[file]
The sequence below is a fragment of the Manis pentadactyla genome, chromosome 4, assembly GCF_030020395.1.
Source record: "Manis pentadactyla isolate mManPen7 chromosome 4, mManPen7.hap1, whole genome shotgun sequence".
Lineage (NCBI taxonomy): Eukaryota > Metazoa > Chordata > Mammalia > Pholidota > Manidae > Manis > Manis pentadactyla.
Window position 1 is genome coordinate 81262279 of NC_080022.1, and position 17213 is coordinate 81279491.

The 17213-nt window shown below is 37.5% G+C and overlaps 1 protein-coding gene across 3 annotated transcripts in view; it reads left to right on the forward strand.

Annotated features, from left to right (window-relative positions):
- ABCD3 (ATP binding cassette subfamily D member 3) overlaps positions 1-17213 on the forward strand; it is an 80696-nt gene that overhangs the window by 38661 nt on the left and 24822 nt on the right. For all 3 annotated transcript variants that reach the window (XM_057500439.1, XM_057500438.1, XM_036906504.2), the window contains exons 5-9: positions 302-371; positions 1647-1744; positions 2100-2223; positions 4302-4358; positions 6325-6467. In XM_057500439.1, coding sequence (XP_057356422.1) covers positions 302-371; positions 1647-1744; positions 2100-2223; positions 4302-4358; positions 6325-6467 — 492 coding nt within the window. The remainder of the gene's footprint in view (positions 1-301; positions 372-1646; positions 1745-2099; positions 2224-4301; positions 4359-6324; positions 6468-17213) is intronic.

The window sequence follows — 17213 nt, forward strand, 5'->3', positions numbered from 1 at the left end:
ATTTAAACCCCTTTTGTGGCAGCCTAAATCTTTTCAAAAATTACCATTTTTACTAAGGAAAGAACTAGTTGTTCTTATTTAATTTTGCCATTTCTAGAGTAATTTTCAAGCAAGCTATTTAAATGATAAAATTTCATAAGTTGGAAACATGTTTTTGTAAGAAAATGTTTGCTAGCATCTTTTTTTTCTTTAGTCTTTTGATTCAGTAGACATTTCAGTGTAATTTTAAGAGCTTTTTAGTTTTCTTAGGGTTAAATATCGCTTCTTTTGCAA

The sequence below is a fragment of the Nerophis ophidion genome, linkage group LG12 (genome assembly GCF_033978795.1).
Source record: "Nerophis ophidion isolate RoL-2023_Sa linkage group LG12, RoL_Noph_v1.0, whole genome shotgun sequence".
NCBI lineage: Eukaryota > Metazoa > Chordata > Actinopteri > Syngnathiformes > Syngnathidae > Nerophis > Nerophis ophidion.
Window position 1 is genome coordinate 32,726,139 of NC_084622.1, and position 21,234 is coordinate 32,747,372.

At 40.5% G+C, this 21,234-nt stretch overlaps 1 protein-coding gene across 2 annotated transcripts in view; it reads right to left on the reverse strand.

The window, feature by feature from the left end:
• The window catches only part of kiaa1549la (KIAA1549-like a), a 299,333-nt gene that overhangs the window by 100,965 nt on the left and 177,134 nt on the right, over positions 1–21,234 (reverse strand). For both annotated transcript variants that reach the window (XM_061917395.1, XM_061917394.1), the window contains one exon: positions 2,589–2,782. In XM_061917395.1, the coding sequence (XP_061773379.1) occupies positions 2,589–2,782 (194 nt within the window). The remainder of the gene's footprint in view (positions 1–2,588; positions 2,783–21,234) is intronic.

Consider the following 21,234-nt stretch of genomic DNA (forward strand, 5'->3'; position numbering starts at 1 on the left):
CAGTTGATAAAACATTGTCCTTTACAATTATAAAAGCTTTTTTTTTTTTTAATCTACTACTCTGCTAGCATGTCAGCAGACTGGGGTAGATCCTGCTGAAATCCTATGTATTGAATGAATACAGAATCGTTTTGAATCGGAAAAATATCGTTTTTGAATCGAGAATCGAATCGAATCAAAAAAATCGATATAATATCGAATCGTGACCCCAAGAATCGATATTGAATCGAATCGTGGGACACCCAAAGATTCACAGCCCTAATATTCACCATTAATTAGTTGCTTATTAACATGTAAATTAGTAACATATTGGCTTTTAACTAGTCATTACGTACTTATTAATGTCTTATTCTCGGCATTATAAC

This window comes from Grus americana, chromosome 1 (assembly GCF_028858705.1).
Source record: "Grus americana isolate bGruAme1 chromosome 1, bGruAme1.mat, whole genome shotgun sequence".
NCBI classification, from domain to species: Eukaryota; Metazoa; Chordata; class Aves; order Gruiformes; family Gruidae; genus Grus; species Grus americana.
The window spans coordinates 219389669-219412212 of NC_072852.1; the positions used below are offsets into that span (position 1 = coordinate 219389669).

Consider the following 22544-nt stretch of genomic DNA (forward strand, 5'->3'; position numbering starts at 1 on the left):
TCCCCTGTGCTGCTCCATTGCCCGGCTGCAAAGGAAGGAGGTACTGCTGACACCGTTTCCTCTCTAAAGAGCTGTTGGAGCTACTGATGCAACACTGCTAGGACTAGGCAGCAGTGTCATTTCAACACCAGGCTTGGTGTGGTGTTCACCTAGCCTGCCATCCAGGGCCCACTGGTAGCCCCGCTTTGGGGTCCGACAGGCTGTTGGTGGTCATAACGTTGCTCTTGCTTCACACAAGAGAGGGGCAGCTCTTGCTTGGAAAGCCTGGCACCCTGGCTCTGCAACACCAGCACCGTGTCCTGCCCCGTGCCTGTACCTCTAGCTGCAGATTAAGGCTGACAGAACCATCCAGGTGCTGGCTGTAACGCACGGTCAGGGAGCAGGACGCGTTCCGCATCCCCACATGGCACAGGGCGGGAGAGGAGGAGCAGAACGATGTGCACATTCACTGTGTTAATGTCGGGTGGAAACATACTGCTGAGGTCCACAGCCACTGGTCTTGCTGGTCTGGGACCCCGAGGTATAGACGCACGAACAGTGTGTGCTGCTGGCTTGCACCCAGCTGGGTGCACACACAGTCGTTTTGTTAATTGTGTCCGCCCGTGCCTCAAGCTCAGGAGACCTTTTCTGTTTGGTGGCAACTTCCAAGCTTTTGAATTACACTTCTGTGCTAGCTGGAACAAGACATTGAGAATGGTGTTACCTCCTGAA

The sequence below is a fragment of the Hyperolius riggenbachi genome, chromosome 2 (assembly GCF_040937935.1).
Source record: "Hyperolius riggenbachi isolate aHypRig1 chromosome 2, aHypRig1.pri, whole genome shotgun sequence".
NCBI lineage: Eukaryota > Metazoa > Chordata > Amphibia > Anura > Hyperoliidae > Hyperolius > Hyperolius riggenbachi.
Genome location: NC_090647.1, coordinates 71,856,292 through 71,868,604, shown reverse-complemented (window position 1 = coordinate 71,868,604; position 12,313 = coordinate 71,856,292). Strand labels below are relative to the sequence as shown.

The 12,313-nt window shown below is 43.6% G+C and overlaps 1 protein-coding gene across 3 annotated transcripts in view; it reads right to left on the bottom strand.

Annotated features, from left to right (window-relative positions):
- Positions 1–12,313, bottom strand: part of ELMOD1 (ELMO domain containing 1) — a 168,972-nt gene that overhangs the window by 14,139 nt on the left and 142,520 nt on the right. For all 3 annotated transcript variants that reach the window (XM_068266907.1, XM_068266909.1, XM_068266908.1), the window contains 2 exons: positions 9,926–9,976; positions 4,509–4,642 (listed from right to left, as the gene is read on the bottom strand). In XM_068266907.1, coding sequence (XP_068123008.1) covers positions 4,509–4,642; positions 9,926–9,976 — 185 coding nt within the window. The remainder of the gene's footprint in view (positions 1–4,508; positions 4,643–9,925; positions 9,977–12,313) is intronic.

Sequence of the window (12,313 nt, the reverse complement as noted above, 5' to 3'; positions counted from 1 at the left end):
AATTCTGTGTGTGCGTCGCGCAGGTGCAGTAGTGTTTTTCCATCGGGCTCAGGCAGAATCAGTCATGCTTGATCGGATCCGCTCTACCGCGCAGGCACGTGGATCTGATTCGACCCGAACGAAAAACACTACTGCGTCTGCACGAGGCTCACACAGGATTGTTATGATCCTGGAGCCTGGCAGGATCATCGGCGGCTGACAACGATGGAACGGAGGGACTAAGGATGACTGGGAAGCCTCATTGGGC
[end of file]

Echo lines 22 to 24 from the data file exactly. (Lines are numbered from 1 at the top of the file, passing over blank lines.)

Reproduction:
The window spans coordinates 219389669-219412212 of NC_072852.1; the positions used below are offsets into that span (position 1 = coordinate 219389669).

Consider the following 22544-nt stretch of genomic DNA (forward strand, 5'->3'; position numbering starts at 1 on the left):
TCCCCTGTGCTGCTCCATTGCCCGGCTGCAAAGGAAGGAGGTACTGCTGACACCGTTTCCTCTCTAAAGAGCTGTTGGAGCTACTGATGCAACACTGCTAGGACTAGGCAGCAGTGTCATTTCAACACCAGGCTTGGTGTGGTGTTCACCTAGCCTGCCATCCAGGGCCCACTGGTAGCCCCGCTTTGGGGTCCGACAGGCTGTTGGTGGTCATAACGTTGCTCTTGCTTCACACAAGAGAGGGGCAGCTCTTGCTTGGAAAGCCTGGCACCCTGGCTCTGCAACACCAGCACCGTGTCCTGCCCCGTGCCTGTACCTCTAGCTGCAGATTAAGGCTGACAGAACCATCCAGGTGCTGGCTGTAACGCACGGTCAGGGAGCAGGACGCGTTCCGCATCCCCACATGGCACAGGGCGGGAGAGGAGGAGCAGAACGATGTGCACATTCACTGTGTTAATGTCGGGTGGAAACATACTGCTGAGGTCCACAGCCACTGGTCTTGCTGGTCTGGGACCCCGAGGTATAGACGCACGAACAGTGTGTGCTGCTGGCTTGCACCCAGCTGGGTGCACACACAGTCGTTTTGTTAATTGTGTCCGCCCGTGCCTCAAGCTCAGGAGACCTTTTCTGTTTGGTGGCAACTTCCAAGCTTTTGAATTACACTTCTGTGCTAGCTGGAACAAGACATTGAGAATGGTGTTACCTCCTGAA